Agatha Christie was another female author who had to brave rejections for five years before her famous mystery stories were published. Her books have garnered her in excess of $2 billion dollars and her most famous character, Hercule Poirot, plays an important role in our literary and film memory bank. Christie’s first ever published book was The Mysterious Affair at Styles; it introduced us to Detective Poirot, who made an appearance in 33 novels and 54 short stories. Frontier story writer, Lous L’Amour was just as persistent as Christie; he received a whopping 200 rejections before Bantam decided to publish his book – a move that paid off, since the company made $330 million in sales!

Some literary rejections have been very scathing indeed; take the letter written by a publisher to Zane Grey: the so-called ‘father of the Western novel’; “You have no business being a writer and should give up,” stated the not-so-subtle letter, sparking Grey to publish his own manuscript. Total sales for works by Grey amount to over €250 million, and over 100 films have been based on his books. It is a great pity that Herman Melville did not enjoy the same success; Moby Dick, described as “very long and old-fashioned” by a publisher, was eventually printed, yet only 27 copies on average were sold every year. Melville made a little more than €1,260 for his most famed novel!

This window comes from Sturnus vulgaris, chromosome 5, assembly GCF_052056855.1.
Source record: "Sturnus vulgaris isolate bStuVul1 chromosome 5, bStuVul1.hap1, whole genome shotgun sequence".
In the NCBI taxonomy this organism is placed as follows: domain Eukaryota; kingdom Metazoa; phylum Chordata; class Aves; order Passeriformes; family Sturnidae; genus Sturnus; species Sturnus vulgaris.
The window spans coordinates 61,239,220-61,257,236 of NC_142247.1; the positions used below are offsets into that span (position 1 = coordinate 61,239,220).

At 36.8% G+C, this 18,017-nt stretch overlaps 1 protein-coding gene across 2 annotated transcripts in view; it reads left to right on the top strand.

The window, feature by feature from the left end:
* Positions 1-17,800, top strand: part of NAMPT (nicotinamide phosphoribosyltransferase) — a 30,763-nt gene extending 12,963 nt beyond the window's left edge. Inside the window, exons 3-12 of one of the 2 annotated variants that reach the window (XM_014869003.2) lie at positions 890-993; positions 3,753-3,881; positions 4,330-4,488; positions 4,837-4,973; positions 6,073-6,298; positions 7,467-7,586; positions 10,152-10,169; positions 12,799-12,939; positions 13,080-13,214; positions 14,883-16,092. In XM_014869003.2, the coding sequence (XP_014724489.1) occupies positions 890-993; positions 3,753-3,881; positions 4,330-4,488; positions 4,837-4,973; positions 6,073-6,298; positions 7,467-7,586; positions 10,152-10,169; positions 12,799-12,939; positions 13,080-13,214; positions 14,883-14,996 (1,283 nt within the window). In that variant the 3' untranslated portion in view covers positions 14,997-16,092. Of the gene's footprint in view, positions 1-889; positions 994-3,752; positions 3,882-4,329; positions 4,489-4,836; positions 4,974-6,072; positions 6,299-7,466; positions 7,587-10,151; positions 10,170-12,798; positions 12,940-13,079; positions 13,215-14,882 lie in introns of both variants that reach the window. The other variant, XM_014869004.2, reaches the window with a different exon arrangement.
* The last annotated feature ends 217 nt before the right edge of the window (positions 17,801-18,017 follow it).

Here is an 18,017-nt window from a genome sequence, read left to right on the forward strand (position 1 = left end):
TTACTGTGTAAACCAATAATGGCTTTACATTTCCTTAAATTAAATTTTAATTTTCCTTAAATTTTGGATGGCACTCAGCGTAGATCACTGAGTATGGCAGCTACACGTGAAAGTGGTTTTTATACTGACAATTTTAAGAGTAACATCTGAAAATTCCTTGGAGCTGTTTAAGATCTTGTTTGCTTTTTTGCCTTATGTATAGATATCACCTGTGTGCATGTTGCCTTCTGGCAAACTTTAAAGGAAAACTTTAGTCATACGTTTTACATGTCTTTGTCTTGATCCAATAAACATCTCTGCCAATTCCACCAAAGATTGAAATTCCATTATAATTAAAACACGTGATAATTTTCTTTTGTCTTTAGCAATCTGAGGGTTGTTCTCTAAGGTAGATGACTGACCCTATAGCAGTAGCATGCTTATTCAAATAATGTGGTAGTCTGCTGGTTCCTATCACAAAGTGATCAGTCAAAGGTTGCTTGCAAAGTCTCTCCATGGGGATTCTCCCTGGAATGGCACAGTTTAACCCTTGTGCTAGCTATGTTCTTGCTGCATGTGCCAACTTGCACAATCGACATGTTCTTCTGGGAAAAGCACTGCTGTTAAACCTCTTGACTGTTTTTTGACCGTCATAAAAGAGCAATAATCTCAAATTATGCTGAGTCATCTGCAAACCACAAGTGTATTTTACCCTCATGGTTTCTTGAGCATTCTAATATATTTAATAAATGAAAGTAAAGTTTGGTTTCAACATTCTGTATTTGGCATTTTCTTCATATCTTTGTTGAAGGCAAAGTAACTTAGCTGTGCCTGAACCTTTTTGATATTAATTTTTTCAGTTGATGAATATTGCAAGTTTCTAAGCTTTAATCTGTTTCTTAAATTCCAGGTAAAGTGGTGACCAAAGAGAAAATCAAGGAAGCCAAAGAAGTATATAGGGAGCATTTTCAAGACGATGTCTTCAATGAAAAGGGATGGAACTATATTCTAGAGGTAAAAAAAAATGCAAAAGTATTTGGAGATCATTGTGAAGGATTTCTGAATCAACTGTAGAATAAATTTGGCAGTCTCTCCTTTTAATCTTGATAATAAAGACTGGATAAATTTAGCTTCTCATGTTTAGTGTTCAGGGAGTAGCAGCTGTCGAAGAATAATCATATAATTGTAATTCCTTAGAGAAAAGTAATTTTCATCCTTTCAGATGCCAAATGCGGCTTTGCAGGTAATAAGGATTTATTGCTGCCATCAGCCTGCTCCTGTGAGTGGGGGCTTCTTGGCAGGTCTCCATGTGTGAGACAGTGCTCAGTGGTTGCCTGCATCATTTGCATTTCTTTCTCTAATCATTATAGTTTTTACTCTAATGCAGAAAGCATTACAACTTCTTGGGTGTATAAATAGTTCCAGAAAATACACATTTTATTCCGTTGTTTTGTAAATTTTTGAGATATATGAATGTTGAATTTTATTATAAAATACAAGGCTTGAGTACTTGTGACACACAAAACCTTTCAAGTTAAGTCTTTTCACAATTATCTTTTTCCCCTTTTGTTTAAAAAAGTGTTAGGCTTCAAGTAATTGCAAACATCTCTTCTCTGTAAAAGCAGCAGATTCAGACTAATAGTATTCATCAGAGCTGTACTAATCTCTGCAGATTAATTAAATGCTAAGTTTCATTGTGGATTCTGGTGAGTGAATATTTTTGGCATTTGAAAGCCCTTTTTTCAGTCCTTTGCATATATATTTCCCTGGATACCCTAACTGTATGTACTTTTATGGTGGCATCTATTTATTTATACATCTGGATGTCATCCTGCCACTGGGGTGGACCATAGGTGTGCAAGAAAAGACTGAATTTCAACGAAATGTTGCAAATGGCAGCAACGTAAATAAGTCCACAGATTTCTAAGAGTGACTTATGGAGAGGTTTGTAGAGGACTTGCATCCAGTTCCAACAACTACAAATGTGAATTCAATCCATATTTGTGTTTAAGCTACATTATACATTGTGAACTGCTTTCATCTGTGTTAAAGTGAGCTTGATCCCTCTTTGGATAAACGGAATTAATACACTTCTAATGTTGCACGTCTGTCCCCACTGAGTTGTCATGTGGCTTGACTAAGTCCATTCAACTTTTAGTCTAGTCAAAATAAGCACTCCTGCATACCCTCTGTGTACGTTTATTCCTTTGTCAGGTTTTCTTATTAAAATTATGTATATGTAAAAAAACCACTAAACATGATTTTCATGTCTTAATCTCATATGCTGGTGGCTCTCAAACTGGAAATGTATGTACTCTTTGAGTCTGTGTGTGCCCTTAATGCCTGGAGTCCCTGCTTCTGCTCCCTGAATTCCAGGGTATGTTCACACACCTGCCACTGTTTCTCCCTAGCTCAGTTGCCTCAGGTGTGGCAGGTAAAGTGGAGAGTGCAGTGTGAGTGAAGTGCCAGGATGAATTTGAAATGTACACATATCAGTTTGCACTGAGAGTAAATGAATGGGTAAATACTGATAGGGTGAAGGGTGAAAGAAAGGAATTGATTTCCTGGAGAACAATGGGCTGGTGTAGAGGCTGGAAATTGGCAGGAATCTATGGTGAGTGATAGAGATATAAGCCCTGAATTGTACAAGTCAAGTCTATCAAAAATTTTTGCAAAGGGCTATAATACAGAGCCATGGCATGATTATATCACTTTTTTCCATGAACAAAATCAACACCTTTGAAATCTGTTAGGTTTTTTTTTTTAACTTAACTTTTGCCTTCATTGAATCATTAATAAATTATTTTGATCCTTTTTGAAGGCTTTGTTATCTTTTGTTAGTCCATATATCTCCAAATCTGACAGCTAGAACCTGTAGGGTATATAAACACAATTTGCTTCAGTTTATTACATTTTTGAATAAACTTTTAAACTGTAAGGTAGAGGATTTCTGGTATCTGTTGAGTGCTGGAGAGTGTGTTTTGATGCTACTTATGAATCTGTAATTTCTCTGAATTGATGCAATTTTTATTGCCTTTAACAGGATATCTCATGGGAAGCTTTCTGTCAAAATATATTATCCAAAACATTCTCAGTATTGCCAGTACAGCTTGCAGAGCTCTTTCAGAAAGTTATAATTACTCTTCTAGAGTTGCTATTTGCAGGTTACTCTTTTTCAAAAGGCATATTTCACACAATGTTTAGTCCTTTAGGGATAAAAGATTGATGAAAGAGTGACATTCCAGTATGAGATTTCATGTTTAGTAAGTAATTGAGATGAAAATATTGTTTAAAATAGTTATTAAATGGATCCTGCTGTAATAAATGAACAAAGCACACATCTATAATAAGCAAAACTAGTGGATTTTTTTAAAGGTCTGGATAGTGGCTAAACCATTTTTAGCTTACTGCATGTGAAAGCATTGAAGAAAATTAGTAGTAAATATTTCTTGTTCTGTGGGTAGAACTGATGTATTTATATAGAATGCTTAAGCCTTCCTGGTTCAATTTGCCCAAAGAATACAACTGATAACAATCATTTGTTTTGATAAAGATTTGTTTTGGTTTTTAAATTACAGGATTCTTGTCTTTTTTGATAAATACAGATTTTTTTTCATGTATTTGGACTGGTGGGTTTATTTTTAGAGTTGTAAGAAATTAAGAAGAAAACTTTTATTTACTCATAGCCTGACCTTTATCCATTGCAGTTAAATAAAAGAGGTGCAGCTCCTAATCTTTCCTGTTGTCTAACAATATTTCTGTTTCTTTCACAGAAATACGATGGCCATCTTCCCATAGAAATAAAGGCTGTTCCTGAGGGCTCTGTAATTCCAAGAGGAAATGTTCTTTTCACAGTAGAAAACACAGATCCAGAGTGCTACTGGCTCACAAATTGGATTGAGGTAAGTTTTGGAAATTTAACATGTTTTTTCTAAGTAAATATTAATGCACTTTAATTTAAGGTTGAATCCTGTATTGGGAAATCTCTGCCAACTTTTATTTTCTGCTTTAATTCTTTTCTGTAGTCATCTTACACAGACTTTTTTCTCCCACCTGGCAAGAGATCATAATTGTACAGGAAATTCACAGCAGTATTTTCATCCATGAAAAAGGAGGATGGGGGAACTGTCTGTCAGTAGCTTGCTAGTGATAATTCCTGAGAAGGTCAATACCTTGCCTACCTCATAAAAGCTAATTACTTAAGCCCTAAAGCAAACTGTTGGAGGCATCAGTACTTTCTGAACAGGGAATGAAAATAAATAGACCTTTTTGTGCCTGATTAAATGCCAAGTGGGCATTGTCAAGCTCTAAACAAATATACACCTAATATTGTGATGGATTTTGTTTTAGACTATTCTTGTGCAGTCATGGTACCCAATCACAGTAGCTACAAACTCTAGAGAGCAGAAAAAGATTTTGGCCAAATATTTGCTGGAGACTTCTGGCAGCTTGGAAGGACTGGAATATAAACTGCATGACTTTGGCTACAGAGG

One of the most inspiring stories is that of James Joyce, whose Dubliners was rejected by publishers 18 times. One publisher agreed to print the novel, on the proviso that certain lines were removed. Joyce reluctantly agreed, but the publisher, Grant Richards, reneged on the agreement, leaving Joyce desperate to find another publisher. Another company initially accepted Joyce’s terms, then refused to go through with the deal and threatened to sue the writer for costs incurred. Joyce begged to have the manuscript back, only to find that the vengeful printers had burned it. He managed to find one last copy by luck, and in 1914 Grant Richards once again agreed to publish the book, today considered one of Joyce’s very best.

The list of famous authors whose works were simply not appreciated is vast and includes Robert M. Pirsig (Zen & the Art of Motorcycle Maintenance), Jack London (The Call of the Wind) and H.G. Wells (The War of the Worlds). Sometimes, perseverance is all it takes… and undying belief in the value of one’s words.

Wednesday, 18 May 2016

Review: 'Falling in Love with Hominids' by Nalo Hopkinson